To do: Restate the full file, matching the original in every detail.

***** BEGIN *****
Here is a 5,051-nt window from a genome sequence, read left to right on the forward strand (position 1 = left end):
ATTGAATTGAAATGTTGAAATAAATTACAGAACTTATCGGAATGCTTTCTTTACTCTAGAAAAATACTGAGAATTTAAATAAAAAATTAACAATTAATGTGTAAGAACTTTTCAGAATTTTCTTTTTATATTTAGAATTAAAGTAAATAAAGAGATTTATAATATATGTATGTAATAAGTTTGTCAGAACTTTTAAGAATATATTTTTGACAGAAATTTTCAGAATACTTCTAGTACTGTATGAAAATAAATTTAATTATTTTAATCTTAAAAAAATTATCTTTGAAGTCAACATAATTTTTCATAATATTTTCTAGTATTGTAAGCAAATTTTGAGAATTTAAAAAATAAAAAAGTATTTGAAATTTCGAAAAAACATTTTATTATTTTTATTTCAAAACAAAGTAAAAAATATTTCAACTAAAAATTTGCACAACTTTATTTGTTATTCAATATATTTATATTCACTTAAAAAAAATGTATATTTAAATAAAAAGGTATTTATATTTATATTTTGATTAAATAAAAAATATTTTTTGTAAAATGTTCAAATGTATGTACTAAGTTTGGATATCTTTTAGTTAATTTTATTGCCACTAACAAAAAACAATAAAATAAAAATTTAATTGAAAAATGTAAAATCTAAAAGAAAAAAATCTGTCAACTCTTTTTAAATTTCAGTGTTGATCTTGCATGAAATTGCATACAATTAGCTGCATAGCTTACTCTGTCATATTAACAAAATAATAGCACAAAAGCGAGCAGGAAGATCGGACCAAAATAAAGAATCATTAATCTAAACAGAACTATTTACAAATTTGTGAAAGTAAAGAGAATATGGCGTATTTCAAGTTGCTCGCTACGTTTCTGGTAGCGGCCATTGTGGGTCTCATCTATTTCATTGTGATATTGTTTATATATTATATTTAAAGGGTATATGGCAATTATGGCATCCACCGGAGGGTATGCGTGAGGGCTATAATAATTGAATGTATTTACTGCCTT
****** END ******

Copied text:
Here is a 5,051-nt window from a genome sequence, read left to right on the forward strand (position 1 = left end):
ATTGAATTGAAATGTTGAAATAAATTACAGAACTTATCGGAATGCTTTCTTTACTCTAGAAAAATACTGAGAATTTAAATAAAAAATTAACAATTAATGTGTAAGAACTTTTCAGAATTTTCTTTTTATATTTAGAATTAAAGTAAATAAAGAGATTTATAATATATGTATGTAATAAGTTTGTCAGAACTTTTAAGAATATATTTTTGACAGAAATTTTCAGAATACTTCTAGTACTGTATGAAAATAAATTTAATTATTTTAATCTTAAAAAAATTATCTTTGAAGTCAACATAATTTTTCATAATATTTTCTAGTATTGTAAGCAAATTTTGAGAATTTAAAAAATAAAAAAGTATTTGAAATTTCGAAAAAACATTTTATTATTTTTATTTCAAAACAAAGTAAAAAATATTTCAACTAAAAATTTGCACAACTTTATTTGTTATTCAATATATTTATATTCACTTAAAAAAAATGTATATTTAAATAAAAAGGTATTTATATTTATATTTTGATTAAATAAAAAATATTTTTTGTAAAATGTTCAAATGTATGTACTAAGTTTGGATATCTTTTAGTTAATTTTATTGCCACTAACAAAAAACAATAAAATAAAAATTTAATTGAAAAATGTAAAATCTAAAAGAAAAAAATCTGTCAACTCTTTTTAAATTTCAGTGTTGATCTTGCATGAAATTGCATACAATTAGCTGCATAGCTTACTCTGTCATATTAACAAAATAATAGCACAAAAGCGAGCAGGAAGATCGGACCAAAATAAAGAATCATTAATCTAAACAGAACTATTTACAAATTTGTGAAAGTAAAGAGAATATGGCGTATTTCAAGTTGCTCGCTACGTTTCTGGTAGCGGCCATTGTGGGTCTCATCTATTTCATTGTGATATTGTTTATATATTATATTTAAAGGGTATATGGCAATTATGGCATCCACCGGAGGGTATGCGTGAGGGCTATAATAATTGAATGTATTTACTGCCTT